Memories good and bad

STEPHEN PULLINGER They normally become little more than the clutter which fills and helps to define every home. But the Time and Tide museum in Yarmouth has come up with a collection of souvenirs which is anything but banal.

STEPHEN PULLINGER

They normally become little more than the clutter which fills and helps to define every home. But a Norfolk museum has come up with a collection of souvenirs which is anything but banal.

Demonstrating the eclectic taste and resourcefulness of Norfolk people on their travels through the ages, pieces range from an exquisitely-carved 3,000-year-old Egyptian figurine to a Buddhist Stupa looted from a Tibetan monastery.

A key theme in the Souvenir Exhibition, the latest in a series of European-funded displays at Yarmouth's Time and Tide Museum, is the rich influence of soldiers and sailors in garnering objects from all parts of the globe.


You may also want to watch:


Curator Samantha Johns, who has drawn pieces from across Norfolk Museums Service for the display that opens on Saturday, July 22, said: “Our last temporary exhibition focusing on the region's coastline drew about 15,000 visitors, and that was largely during the winter period.

“As this will be on during the peak holiday season we are hoping for even more interest.”

Most Read

She said most people's first impression of souvenirs was as tacky seaside objects without a lot of meaning, but they had striven in the exhibition towards a much broader and richer interpretation.

“The most important thing is that we wanted the stories about the objects that give them their value. Souvenirs are all to do with memories and they are something people can relate to because everyone has souvenirs.”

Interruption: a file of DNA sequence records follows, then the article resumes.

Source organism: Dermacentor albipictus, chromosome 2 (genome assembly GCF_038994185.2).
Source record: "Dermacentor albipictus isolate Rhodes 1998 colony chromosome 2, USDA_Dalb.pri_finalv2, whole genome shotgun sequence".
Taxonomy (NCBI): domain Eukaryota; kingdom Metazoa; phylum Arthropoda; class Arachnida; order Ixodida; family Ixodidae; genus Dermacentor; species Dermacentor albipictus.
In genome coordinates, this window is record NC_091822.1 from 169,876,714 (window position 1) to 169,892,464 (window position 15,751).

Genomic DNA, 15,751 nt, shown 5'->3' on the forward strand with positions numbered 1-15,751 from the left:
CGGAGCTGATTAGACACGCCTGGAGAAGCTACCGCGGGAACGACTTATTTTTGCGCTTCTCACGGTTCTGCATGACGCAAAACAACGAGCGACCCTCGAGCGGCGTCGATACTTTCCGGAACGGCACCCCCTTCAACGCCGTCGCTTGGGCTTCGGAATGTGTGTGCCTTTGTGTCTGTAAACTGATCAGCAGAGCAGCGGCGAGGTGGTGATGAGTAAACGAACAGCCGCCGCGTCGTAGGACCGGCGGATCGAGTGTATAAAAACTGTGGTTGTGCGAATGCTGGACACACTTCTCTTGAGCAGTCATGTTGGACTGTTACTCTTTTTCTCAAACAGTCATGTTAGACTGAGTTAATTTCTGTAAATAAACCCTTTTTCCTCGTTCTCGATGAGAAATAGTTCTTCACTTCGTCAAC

Her point is illustrated by the poignant story that accompanies one of the display's humblest objects, a not-surprisingly battered copy of the New Testament. She said: “It was found among bodies by a German soldier after he had blown up a trench during the first world war.

“After the war, using the inscription in the Bible, he contacted Yarmouth's town clerk to try to trace the family and it was eventually handed over to the widow of the soldier concerned, Charles Gunn.”

There is a pair of hand-sewn pants made by a Japanese prisoner of war to supplement his regulation-issue loincloth. Ms Johns said this illustrated that souvenirs were not always “nice” objects with happy connotations. “Sometimes people may have kept them for the purpose of historical evidence,” she said.

Some of the pieces on show were gathered during bygone travellers' “Grand Tour”, a concept favoured by the wealthy classes to extend their cultural experience.

One of the stars of the exhibition, on loan from the Castle Museum, at Norwich, is a Limoges enamel plaque, made in 1540, and brought back to Norfolk in the 18th century by redoubtable traveller Andrew Fountain, of Narford Hall.

The wooden Egyptian figurine was collected during author Sir Henry Rider Haggard's travels up the Nile in 1924 and donated to Norwich Museum after his death a year later.

His accompanying diary entry for January 29 1924 reads: “I obtained at Assiout a most interesting little wooden statuette of a naked girl, which from the tendons attached to the feet - broken, alas, when it was wrenched away a few weeks ago - was, I imagine, attached to the interior of a mummy case”.

A display of big-game trophies, dating back to a less politically- correct age, highlights the then- favoured sport of officer classes.

The tiger's head on show is thought to have been shot by Maj Francis Elliott Drake-Briscoe (1898-1985) of 1st Battalion, Royal Norfolk Regiment, while at Bangalore.

Among quirky items brought back by sailors to Norfolk's ports, most notably Yarmouth, are an ostrich egg and a carved coconut. There are also examples of the sailor's craft of making ships in bottles.

Visitors to Time and Tide receive free entry to the Souvenir Exhibition or they can pay £1.50 just to see the display. The exhibition runs from July 22 to December 10.

t www.museums.norfolk.gov.uk for details of opening times.

Become a Supporter

This newspaper has been a central part of community life for many years. Our industry faces testing times, which is why we're asking for your support. Every contribution will help us continue to produce local journalism that makes a measurable difference to our community.

Become a Supporter
Comments powered by Disqus